Xcel Energy demonstrated the difference between how markets and the state utilize drones. Now Google unwittingly provided another demonstration. When Google created the Play Store it saw it as a service that would improve the lives of their customers by providing a method to easily download Android applications. When the National Security Agency (NSA) saw the Play Store it saw it as a method to infect Android phones so they could be surveilled:
The information about Irritant Horn comes from documents provided by Edward Snowden to The Intercept and CBC. The program, which appears to have been in its early stages in 2011-2012, had NSA analysts use a type of man-in-the-middle attack to implant spyware on Android devices connecting to the Android Market or Samsung’s apps store. Basically, besides the requested app, the targets were served malicious software that allowed spooks to eavesdrop on everything that happened on the device. The NSA even explored using the capability to modify the target device, for propaganda or disinformation purposes.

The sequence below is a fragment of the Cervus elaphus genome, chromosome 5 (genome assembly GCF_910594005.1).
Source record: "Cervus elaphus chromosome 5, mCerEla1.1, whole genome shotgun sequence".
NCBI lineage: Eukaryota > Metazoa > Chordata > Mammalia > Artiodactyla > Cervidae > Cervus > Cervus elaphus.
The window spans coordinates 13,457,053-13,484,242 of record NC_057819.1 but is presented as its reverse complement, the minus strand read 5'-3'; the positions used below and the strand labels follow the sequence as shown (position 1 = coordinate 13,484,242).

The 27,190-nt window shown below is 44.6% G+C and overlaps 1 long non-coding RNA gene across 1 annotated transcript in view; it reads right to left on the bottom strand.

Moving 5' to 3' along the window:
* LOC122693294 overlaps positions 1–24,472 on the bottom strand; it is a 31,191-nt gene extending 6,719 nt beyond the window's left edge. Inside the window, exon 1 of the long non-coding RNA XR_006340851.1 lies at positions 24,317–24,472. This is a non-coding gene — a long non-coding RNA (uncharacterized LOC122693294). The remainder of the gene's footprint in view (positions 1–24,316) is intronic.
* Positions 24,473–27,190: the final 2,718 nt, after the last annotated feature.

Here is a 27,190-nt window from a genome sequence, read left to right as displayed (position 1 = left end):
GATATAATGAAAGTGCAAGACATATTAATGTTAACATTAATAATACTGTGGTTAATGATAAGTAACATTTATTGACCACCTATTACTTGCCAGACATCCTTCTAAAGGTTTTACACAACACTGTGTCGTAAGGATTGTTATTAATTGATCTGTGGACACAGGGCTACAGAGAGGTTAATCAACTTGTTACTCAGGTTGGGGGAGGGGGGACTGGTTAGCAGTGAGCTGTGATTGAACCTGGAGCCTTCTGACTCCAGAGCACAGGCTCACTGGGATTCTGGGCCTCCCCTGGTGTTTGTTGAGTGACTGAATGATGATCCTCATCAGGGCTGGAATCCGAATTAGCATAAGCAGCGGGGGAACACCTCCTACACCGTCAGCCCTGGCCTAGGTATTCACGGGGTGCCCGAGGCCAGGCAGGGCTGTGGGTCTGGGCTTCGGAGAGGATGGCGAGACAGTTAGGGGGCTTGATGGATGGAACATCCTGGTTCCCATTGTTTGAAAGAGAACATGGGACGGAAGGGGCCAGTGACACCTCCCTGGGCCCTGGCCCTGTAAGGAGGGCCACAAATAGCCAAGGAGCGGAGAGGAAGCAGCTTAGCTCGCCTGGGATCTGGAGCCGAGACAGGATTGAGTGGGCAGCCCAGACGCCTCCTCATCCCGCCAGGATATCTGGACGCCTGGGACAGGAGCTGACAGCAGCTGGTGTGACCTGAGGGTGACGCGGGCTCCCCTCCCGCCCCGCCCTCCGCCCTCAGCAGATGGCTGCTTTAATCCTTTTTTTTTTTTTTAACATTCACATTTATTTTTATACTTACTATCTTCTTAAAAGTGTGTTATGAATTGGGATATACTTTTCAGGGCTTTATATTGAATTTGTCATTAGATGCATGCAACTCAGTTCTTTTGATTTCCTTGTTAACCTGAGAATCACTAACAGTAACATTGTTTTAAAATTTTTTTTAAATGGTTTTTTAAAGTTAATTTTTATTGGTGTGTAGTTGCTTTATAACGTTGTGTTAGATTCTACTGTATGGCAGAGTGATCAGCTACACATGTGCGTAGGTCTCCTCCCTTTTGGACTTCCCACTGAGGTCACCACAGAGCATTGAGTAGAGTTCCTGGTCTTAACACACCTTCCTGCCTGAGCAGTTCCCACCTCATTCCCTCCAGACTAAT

Google wants to provide Android users with Firefox so they can browse the web. The NSA wants to provide Android users with a modified version of Firefox that reports on their browsing habits and potentially feeds them disinformation.
Whether the NSA was successful in highjacking Google’s service is up in the air. I think the answer to that heavily depends on the security used by the Play Store. If the Play Store uses effective tools to encrypt communications between an Android device and the Play Store as well as digitally sign provided software the likelihood of the NSA being successful is low. This is because a properly secured connection cannot be highjacked and digitally signing the software will alert you if it has been altered. Even if Google cooperated with the NSA the user would be able to tell if the software was modified so long as the developer signed it (that still leaves the possibility of the NSA enlisting the developer but then the problem isn’t the Play Store).
Two lessons should be taken away from this story. First, the market sees services as means to fulfill consumer wants whereas the state sees services as means to exploit them. Second, proper security is important and markets actors should focus on it to protect consumers from the state (and other malicious entities).